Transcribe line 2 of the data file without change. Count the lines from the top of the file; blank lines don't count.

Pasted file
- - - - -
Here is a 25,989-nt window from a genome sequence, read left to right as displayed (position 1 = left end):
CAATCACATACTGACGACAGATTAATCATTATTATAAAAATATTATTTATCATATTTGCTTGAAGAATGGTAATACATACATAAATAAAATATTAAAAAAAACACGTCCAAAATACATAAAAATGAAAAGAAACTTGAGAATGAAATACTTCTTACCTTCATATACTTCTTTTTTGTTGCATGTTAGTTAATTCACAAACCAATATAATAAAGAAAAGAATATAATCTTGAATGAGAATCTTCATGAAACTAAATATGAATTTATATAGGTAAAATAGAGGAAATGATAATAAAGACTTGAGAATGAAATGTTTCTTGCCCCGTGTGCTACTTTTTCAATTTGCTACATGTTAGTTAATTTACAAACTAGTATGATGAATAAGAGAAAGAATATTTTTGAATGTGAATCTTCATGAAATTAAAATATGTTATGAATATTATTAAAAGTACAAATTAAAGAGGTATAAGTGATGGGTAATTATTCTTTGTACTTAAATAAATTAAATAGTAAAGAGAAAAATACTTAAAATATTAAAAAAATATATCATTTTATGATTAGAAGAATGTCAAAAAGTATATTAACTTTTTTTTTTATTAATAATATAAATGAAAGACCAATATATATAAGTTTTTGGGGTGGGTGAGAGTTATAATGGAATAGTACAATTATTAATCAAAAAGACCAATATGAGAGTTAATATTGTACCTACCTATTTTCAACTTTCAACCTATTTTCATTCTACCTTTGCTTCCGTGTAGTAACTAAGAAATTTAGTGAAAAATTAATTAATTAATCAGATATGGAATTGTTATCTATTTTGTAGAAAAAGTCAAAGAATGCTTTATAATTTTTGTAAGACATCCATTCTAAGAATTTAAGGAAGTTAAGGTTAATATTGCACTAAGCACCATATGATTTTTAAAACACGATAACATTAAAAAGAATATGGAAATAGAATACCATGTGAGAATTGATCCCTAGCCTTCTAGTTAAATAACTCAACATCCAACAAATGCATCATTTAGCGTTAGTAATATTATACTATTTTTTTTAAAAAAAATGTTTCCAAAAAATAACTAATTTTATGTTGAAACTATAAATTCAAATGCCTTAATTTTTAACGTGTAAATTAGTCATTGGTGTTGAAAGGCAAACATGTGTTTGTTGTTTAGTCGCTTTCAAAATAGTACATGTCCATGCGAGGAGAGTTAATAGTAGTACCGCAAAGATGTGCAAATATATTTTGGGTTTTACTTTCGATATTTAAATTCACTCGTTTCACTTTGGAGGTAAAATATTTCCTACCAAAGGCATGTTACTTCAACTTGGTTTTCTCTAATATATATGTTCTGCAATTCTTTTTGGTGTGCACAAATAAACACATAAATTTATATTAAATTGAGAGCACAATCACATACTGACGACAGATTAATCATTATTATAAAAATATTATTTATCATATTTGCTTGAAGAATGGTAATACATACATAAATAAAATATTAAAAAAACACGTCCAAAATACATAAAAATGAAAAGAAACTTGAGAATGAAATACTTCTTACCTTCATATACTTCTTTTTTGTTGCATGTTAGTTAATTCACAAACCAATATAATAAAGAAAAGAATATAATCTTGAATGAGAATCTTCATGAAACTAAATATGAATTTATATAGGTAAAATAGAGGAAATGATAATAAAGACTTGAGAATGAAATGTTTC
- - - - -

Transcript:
CAATCACATACTGACGACAGATTAATCATTATTATAAAAATATTATTTATCATATTTGCTTGAAGAATGGTAATACATACATAAATAAAATATTAAAAAAAACACGTCCAAAATACATAAAAATGAAAAGAAACTTGAGAATGAAATACTTCTTACCTTCATATACTTCTTTTTTGTTGCATGTTAGTTAATTCACAAACCAATATAATAAAGAAAAGAATATAATCTTGAATGAGAATCTTCATGAAACTAAATATGAATTTATATAGGTAAAATAGAGGAAATGATAATAAAGACTTGAGAATGAAATGTTTCTTGCCCCGTGTGCTACTTTTTCAATTTGCTACATGTTAGTTAATTTACAAACTAGTATGATGAATAAGAGAAAGAATATTTTTGAATGTGAATCTTCATGAAATTAAAATATGTTATGAATATTATTAAAAGTACAAATTAAAGAGGTATAAGTGATGGGTAATTATTCTTTGTACTTAAATAAATTAAATAGTAAAGAGAAAAATACTTAAAATATTAAAAAAATATATCATTTTATGATTAGAAGAATGTCAAAAAGTATATTAACTTTTTTTTTTATTAATAATATAAATGAAAGACCAATATATATAAGTTTTTGGGGTGGGTGAGAGTTATAATGGAATAGTACAATTATTAATCAAAAAGACCAATATGAGAGTTAATATTGTACCTACCTATTTTCAACTTTCAACCTATTTTCATTCTACCTTTGCTTCCGTGTAGTAACTAAGAAATTTAGTGAAAAATTAATTAATTAATCAGATATGGAATTGTTATCTATTTTGTAGAAAAAGTCAAAGAATGCTTTATAATTTTTGTAAGACATCCATTCTAAGAATTTAAGGAAGTTAAGGTTAATATTGCACTAAGCACCATATGATTTTTAAAACACGATAACATTAAAAAGAATATGGAAATAGAATACCATGTGAGAATTGATCCCTAGCCTTCTAGTTAAATAACTCAACATCCAACAAATGCATCATTTAGCGTTAGTAATATTATACTATTTTTTTTAAAAAAAATGTTTCCAAAAAATAACTAATTTTATGTTGAAACTATAAATTCAAATGCCTTAATTTTTAACGTGTAAATTAGTCATTGGTGTTGAAAGGCAAACATGTGTTTGTTGTTTAGTCGCTTTCAAAATAGTACATGTCCATGCGAGGAGAGTTAATAGTAGTACCGCAAAGATGTGCAAATATATTTTGGGTTTTACTTTCGATATTTAAATTCACTCGTTTCACTTTGGAGGTAAAATATTTCCTACCAAAGGCATGTTACTTCAACTTGGTTTTCTCTAATATATATGTTCTGCAATTCTTTTTGGTGTGCACAAATAAACACATAAATTTATATTAAATTGAGAGCACAATCACATACTGACGACAGATTAATCATTATTATAAAAATATTATTTATCATATTTGCTTGAAGAATGGTAATACATACATAAATAAAATATTAAAAAAACACGTCCAAAATACATAAAAATGAAAAGAAACTTGAGAATGAAATACTTCTTACCTTCATATACTTCTTTTTTGTTGCATGTTAGTTAATTCACAAACCAATATAATAAAGAAAAGAATATAATCTTGAATGAGAATCTTCATGAAACTAAATATGAATTTATATAGGTAAAATAGAGGAAATGATAATAAAGACTTGAGAATGAAATGTTTC